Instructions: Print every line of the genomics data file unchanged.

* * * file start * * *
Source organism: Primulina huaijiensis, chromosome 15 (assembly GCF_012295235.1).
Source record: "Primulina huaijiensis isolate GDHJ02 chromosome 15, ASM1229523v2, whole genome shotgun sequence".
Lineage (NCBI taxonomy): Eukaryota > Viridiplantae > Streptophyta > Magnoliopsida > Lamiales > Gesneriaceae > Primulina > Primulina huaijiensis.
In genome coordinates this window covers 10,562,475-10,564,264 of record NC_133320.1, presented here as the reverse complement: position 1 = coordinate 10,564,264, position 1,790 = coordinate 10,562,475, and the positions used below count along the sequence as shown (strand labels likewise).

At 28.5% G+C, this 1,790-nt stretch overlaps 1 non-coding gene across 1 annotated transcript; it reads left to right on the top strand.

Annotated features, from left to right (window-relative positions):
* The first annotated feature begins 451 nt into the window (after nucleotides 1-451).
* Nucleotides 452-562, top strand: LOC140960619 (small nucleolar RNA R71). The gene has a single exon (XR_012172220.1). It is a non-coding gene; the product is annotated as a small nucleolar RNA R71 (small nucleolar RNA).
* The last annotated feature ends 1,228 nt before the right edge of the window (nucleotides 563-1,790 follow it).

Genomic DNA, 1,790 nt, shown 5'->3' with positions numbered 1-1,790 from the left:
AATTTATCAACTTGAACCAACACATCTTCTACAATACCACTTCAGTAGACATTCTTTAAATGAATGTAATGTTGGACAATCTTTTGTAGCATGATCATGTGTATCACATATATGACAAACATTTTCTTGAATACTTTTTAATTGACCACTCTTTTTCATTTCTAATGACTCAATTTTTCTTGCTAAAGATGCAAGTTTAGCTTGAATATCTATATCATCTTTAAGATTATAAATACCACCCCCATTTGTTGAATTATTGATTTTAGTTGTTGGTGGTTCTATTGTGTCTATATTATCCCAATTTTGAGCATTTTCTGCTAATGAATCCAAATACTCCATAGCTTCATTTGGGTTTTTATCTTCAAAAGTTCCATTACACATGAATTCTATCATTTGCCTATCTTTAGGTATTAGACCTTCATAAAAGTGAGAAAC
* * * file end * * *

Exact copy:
Source organism: Primulina huaijiensis, chromosome 15 (assembly GCF_012295235.1).
Source record: "Primulina huaijiensis isolate GDHJ02 chromosome 15, ASM1229523v2, whole genome shotgun sequence".
Lineage (NCBI taxonomy): Eukaryota > Viridiplantae > Streptophyta > Magnoliopsida > Lamiales > Gesneriaceae > Primulina > Primulina huaijiensis.
In genome coordinates this window covers 10,562,475-10,564,264 of record NC_133320.1, presented here as the reverse complement: position 1 = coordinate 10,564,264, position 1,790 = coordinate 10,562,475, and the positions used below count along the sequence as shown (strand labels likewise).

At 28.5% G+C, this 1,790-nt stretch overlaps 1 non-coding gene across 1 annotated transcript; it reads left to right on the top strand.

Annotated features, from left to right (window-relative positions):
* The first annotated feature begins 451 nt into the window (after nucleotides 1-451).
* Nucleotides 452-562, top strand: LOC140960619 (small nucleolar RNA R71). The gene has a single exon (XR_012172220.1). It is a non-coding gene; the product is annotated as a small nucleolar RNA R71 (small nucleolar RNA).
* The last annotated feature ends 1,228 nt before the right edge of the window (nucleotides 563-1,790 follow it).

Genomic DNA, 1,790 nt, shown 5'->3' with positions numbered 1-1,790 from the left:
AATTTATCAACTTGAACCAACACATCTTCTACAATACCACTTCAGTAGACATTCTTTAAATGAATGTAATGTTGGACAATCTTTTGTAGCATGATCATGTGTATCACATATATGACAAACATTTTCTTGAATACTTTTTAATTGACCACTCTTTTTCATTTCTAATGACTCAATTTTTCTTGCTAAAGATGCAAGTTTAGCTTGAATATCTATATCATCTTTAAGATTATAAATACCACCCCCATTTGTTGAATTATTGATTTTAGTTGTTGGTGGTTCTATTGTGTCTATATTATCCCAATTTTGAGCATTTTCTGCTAATGAATCCAAATACTCCATAGCTTCATTTGGGTTTTTATCTTCAAAAGTTCCATTACACATGAATTCTATCATTTGCCTATCTTTAGGTATTAGACCTTCATAAAAGTGAGAAAC